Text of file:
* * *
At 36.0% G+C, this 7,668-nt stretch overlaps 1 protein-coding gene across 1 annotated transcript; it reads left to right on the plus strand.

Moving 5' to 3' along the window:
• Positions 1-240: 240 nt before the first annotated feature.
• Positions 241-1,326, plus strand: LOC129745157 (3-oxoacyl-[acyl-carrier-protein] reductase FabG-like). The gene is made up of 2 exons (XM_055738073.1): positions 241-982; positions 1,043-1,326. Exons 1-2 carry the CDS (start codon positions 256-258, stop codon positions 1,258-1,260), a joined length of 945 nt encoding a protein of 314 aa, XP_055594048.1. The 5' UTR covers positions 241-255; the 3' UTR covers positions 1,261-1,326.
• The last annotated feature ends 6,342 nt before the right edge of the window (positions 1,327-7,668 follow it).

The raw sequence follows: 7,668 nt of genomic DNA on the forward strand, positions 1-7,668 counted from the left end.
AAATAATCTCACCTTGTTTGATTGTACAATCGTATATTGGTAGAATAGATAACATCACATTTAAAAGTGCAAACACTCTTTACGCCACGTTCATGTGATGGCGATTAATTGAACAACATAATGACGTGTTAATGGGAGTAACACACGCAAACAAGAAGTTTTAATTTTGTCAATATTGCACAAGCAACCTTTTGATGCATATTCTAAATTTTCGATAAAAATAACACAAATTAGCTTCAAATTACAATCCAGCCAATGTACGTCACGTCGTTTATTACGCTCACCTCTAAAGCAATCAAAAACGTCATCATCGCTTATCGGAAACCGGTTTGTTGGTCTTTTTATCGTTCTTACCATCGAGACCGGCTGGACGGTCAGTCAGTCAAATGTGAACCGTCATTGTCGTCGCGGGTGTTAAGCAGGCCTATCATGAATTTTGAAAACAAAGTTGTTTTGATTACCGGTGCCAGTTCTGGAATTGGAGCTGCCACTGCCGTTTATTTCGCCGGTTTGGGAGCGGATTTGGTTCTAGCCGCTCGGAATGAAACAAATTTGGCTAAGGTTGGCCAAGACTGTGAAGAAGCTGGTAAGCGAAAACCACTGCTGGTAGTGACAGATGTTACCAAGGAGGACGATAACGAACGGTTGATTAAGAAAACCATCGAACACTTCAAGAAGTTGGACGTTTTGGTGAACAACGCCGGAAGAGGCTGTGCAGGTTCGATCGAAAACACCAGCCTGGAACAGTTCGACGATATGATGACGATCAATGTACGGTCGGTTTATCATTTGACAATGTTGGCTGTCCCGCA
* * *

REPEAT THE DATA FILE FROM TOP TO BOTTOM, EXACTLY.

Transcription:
At 36.0% G+C, this 7,668-nt stretch overlaps 1 protein-coding gene across 1 annotated transcript; it reads left to right on the plus strand.

Moving 5' to 3' along the window:
• Positions 1-240: 240 nt before the first annotated feature.
• Positions 241-1,326, plus strand: LOC129745157 (3-oxoacyl-[acyl-carrier-protein] reductase FabG-like). The gene is made up of 2 exons (XM_055738073.1): positions 241-982; positions 1,043-1,326. Exons 1-2 carry the CDS (start codon positions 256-258, stop codon positions 1,258-1,260), a joined length of 945 nt encoding a protein of 314 aa, XP_055594048.1. The 5' UTR covers positions 241-255; the 3' UTR covers positions 1,261-1,326.
• The last annotated feature ends 6,342 nt before the right edge of the window (positions 1,327-7,668 follow it).

The raw sequence follows: 7,668 nt of genomic DNA on the forward strand, positions 1-7,668 counted from the left end.
AAATAATCTCACCTTGTTTGATTGTACAATCGTATATTGGTAGAATAGATAACATCACATTTAAAAGTGCAAACACTCTTTACGCCACGTTCATGTGATGGCGATTAATTGAACAACATAATGACGTGTTAATGGGAGTAACACACGCAAACAAGAAGTTTTAATTTTGTCAATATTGCACAAGCAACCTTTTGATGCATATTCTAAATTTTCGATAAAAATAACACAAATTAGCTTCAAATTACAATCCAGCCAATGTACGTCACGTCGTTTATTACGCTCACCTCTAAAGCAATCAAAAACGTCATCATCGCTTATCGGAAACCGGTTTGTTGGTCTTTTTATCGTTCTTACCATCGAGACCGGCTGGACGGTCAGTCAGTCAAATGTGAACCGTCATTGTCGTCGCGGGTGTTAAGCAGGCCTATCATGAATTTTGAAAACAAAGTTGTTTTGATTACCGGTGCCAGTTCTGGAATTGGAGCTGCCACTGCCGTTTATTTCGCCGGTTTGGGAGCGGATTTGGTTCTAGCCGCTCGGAATGAAACAAATTTGGCTAAGGTTGGCCAAGACTGTGAAGAAGCTGGTAAGCGAAAACCACTGCTGGTAGTGACAGATGTTACCAAGGAGGACGATAACGAACGGTTGATTAAGAAAACCATCGAACACTTCAAGAAGTTGGACGTTTTGGTGAACAACGCCGGAAGAGGCTGTGCAGGTTCGATCGAAAACACCAGCCTGGAACAGTTCGACGATATGATGACGATCAATGTACGGTCGGTTTATCATTTGACAATGTTGGCTGTCCCGCA